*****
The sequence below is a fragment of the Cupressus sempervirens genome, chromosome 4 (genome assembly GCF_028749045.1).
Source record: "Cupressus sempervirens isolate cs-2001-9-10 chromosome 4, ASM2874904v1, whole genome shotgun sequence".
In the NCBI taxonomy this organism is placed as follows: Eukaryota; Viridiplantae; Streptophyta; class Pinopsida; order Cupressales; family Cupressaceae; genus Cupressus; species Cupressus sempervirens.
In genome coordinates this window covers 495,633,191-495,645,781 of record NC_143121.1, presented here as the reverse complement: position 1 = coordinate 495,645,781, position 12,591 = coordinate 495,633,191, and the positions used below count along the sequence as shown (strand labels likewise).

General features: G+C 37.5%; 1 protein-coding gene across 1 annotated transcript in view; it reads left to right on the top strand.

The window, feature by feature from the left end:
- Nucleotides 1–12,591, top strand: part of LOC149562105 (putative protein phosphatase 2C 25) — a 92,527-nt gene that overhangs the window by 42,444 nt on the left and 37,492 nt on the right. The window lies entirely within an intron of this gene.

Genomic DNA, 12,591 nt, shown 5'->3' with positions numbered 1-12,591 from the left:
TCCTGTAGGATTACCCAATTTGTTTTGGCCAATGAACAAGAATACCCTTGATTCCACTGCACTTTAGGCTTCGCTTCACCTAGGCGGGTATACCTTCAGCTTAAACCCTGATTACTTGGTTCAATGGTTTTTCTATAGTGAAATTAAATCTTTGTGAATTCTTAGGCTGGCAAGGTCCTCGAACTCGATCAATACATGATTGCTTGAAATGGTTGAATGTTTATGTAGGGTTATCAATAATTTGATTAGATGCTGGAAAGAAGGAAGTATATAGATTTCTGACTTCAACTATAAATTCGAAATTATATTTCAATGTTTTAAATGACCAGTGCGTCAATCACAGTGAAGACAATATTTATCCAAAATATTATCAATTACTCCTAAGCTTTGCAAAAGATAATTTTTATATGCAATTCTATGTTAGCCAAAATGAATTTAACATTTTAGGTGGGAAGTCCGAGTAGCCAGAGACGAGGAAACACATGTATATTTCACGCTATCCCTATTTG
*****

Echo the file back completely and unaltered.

The sequence below is a fragment of the Cupressus sempervirens genome, chromosome 4 (genome assembly GCF_028749045.1).
Source record: "Cupressus sempervirens isolate cs-2001-9-10 chromosome 4, ASM2874904v1, whole genome shotgun sequence".
In the NCBI taxonomy this organism is placed as follows: Eukaryota; Viridiplantae; Streptophyta; class Pinopsida; order Cupressales; family Cupressaceae; genus Cupressus; species Cupressus sempervirens.
In genome coordinates this window covers 495,633,191-495,645,781 of record NC_143121.1, presented here as the reverse complement: position 1 = coordinate 495,645,781, position 12,591 = coordinate 495,633,191, and the positions used below count along the sequence as shown (strand labels likewise).

General features: G+C 37.5%; 1 protein-coding gene across 1 annotated transcript in view; it reads left to right on the top strand.

The window, feature by feature from the left end:
- Nucleotides 1–12,591, top strand: part of LOC149562105 (putative protein phosphatase 2C 25) — a 92,527-nt gene that overhangs the window by 42,444 nt on the left and 37,492 nt on the right. The window lies entirely within an intron of this gene.

Genomic DNA, 12,591 nt, shown 5'->3' with positions numbered 1-12,591 from the left:
TCCTGTAGGATTACCCAATTTGTTTTGGCCAATGAACAAGAATACCCTTGATTCCACTGCACTTTAGGCTTCGCTTCACCTAGGCGGGTATACCTTCAGCTTAAACCCTGATTACTTGGTTCAATGGTTTTTCTATAGTGAAATTAAATCTTTGTGAATTCTTAGGCTGGCAAGGTCCTCGAACTCGATCAATACATGATTGCTTGAAATGGTTGAATGTTTATGTAGGGTTATCAATAATTTGATTAGATGCTGGAAAGAAGGAAGTATATAGATTTCTGACTTCAACTATAAATTCGAAATTATATTTCAATGTTTTAAATGACCAGTGCGTCAATCACAGTGAAGACAATATTTATCCAAAATATTATCAATTACTCCTAAGCTTTGCAAAAGATAATTTTTATATGCAATTCTATGTTAGCCAAAATGAATTTAACATTTTAGGTGGGAAGTCCGAGTAGCCAGAGACGAGGAAACACATGTATATTTCACGCTATCCCTATTTG